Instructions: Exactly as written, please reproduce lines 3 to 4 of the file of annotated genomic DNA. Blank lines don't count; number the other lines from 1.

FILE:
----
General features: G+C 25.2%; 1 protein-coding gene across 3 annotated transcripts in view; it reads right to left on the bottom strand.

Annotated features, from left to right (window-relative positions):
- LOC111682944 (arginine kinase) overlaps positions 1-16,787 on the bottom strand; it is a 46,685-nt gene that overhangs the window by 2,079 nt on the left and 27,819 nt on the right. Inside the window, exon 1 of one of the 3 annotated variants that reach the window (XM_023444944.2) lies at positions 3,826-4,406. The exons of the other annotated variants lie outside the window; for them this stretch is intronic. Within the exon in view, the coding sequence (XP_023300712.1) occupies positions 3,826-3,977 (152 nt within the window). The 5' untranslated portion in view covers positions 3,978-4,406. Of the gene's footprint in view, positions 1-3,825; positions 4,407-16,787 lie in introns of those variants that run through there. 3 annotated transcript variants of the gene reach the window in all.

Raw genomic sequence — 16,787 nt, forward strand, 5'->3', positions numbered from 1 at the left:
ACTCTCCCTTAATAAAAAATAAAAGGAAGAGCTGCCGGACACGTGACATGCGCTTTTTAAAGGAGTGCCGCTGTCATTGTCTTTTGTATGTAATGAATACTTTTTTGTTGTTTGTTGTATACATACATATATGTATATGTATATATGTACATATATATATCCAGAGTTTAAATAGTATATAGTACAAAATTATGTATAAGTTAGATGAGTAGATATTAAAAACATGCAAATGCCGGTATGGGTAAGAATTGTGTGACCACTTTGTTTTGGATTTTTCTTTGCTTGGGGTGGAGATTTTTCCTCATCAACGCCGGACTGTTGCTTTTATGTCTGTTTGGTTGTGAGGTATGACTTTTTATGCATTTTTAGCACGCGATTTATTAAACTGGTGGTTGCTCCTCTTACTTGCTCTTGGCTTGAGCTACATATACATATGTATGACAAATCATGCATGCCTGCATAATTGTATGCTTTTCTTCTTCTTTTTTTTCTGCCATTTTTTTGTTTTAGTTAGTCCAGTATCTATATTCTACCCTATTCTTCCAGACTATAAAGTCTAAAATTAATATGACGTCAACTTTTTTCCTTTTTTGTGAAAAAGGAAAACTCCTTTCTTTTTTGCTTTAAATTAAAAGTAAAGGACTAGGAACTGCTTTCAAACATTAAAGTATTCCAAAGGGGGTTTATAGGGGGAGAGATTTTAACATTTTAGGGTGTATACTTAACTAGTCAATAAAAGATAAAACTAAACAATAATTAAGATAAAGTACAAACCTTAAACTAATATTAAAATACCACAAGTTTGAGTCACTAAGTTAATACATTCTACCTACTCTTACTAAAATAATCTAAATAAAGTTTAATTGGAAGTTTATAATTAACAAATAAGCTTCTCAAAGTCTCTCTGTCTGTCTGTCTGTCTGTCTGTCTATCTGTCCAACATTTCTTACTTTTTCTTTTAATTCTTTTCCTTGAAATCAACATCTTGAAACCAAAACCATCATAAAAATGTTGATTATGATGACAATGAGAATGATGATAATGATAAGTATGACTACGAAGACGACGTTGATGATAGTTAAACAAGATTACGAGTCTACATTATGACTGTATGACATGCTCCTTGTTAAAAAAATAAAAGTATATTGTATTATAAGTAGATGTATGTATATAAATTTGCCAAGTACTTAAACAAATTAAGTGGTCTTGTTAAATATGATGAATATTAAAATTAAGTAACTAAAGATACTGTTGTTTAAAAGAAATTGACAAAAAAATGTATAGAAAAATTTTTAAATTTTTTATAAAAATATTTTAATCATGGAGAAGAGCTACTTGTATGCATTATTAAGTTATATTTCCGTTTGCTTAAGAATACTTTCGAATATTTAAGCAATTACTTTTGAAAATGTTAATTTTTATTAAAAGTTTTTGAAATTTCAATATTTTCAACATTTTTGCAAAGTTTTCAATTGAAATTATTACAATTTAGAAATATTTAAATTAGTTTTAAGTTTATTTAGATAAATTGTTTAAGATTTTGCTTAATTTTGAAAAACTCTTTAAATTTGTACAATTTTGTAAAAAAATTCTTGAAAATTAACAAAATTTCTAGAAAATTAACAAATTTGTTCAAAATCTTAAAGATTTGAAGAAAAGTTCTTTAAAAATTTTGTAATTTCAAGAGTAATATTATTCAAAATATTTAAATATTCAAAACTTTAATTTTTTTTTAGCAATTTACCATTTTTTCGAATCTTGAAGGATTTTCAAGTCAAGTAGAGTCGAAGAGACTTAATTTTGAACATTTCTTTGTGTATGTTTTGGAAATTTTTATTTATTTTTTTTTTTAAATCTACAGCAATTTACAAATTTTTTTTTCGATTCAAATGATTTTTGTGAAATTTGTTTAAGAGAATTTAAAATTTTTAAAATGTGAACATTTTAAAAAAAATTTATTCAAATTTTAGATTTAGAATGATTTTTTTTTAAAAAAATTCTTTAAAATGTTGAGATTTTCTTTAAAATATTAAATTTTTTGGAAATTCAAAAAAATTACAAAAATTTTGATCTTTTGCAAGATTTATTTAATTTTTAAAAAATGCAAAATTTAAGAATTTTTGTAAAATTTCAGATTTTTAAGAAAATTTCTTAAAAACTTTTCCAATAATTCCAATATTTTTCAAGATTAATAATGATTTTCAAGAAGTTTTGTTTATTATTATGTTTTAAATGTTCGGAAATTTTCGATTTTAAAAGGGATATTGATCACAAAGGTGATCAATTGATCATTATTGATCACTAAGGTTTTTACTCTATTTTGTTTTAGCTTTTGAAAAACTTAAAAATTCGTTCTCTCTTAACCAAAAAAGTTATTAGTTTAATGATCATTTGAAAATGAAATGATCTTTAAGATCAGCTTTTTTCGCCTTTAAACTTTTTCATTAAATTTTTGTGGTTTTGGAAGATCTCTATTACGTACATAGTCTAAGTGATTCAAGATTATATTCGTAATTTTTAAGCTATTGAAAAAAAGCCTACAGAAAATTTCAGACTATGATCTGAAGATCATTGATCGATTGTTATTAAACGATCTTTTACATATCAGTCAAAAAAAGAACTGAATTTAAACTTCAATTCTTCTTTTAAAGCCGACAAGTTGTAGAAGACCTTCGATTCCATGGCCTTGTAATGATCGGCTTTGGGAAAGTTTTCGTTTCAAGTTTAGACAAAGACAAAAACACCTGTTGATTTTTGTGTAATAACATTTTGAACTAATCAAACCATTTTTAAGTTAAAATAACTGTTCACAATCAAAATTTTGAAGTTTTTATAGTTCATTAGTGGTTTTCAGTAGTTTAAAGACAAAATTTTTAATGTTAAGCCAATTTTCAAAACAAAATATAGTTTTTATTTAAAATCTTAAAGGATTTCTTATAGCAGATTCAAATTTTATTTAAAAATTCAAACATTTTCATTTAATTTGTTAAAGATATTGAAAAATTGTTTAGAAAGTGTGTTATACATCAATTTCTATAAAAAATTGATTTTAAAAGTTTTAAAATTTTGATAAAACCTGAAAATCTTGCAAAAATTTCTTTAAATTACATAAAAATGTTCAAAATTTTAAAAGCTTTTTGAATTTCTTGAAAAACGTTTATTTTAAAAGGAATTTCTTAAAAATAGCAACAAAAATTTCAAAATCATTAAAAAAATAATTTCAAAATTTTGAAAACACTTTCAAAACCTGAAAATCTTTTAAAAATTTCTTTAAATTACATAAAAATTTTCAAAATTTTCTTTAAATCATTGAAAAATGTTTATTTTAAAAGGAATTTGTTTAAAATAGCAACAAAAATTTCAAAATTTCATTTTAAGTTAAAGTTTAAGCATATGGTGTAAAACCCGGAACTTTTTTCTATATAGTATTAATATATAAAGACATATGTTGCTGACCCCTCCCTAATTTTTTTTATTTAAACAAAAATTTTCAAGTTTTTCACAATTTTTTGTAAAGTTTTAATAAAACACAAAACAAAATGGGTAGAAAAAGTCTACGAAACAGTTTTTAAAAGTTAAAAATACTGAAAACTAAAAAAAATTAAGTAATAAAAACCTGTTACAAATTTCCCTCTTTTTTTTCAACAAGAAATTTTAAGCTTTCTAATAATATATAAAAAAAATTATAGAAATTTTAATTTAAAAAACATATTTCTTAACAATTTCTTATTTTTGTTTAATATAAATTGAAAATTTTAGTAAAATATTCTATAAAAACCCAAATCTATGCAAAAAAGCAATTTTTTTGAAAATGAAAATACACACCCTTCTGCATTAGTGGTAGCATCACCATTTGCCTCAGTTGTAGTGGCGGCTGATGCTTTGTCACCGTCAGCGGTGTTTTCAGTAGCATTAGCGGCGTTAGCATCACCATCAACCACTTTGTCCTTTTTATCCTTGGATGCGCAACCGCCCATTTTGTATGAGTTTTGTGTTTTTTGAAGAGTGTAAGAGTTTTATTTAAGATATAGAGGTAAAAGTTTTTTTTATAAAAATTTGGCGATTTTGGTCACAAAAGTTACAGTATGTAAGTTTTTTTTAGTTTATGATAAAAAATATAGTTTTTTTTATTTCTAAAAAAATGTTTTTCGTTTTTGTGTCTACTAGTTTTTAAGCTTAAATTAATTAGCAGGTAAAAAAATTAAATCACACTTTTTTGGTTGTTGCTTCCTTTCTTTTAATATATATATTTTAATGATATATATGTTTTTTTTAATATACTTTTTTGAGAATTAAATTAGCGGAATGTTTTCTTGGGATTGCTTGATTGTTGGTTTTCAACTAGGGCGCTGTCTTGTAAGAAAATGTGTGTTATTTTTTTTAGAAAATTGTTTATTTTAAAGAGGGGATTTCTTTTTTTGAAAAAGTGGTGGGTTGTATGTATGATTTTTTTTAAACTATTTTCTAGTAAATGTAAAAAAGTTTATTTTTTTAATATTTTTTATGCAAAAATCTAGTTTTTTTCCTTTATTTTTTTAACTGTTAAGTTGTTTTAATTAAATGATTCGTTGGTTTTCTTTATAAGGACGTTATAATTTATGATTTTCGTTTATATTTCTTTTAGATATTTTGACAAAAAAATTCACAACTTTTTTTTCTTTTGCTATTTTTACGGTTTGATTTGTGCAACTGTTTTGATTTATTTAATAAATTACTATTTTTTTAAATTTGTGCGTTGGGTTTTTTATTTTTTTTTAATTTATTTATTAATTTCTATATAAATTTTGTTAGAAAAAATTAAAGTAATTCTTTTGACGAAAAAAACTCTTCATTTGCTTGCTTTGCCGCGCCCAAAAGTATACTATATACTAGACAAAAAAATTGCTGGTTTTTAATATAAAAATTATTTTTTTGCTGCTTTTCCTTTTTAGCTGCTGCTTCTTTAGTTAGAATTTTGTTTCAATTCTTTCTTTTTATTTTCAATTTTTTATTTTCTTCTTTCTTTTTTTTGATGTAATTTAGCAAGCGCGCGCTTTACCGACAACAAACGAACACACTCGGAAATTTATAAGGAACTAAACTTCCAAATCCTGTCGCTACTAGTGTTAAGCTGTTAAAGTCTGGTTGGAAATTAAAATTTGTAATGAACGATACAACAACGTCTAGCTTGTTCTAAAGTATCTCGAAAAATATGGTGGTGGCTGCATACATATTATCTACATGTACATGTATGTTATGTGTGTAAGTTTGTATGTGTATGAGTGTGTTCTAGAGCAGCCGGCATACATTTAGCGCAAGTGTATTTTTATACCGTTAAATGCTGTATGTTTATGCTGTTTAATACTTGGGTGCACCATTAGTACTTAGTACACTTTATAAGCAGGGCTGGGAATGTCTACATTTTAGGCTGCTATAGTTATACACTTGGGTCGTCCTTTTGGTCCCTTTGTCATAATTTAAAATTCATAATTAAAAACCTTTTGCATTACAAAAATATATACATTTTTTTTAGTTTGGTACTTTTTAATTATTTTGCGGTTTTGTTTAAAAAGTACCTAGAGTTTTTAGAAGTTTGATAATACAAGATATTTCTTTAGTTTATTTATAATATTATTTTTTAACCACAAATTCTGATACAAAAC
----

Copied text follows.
- LOC111682944 (arginine kinase) overlaps positions 1-16,787 on the bottom strand; it is a 46,685-nt gene that overhangs the window by 2,079 nt on the left and 27,819 nt on the right. Inside the window, exon 1 of one of the 3 annotated variants that reach the window (XM_023444944.2) lies at positions 3,826-4,406. The exons of the other annotated variants lie outside the window; for them this stretch is intronic. Within the exon in view, the coding sequence (XP_023300712.1) occupies positions 3,826-3,977 (152 nt within the window). The 5' untranslated portion in view covers positions 3,978-4,406. Of the gene's footprint in view, positions 1-3,825; positions 4,407-16,787 lie in introns of those variants that run through there. 3 annotated transcript variants of the gene reach the window in all.

Raw genomic sequence — 16,787 nt, forward strand, 5'->3', positions numbered from 1 at the left: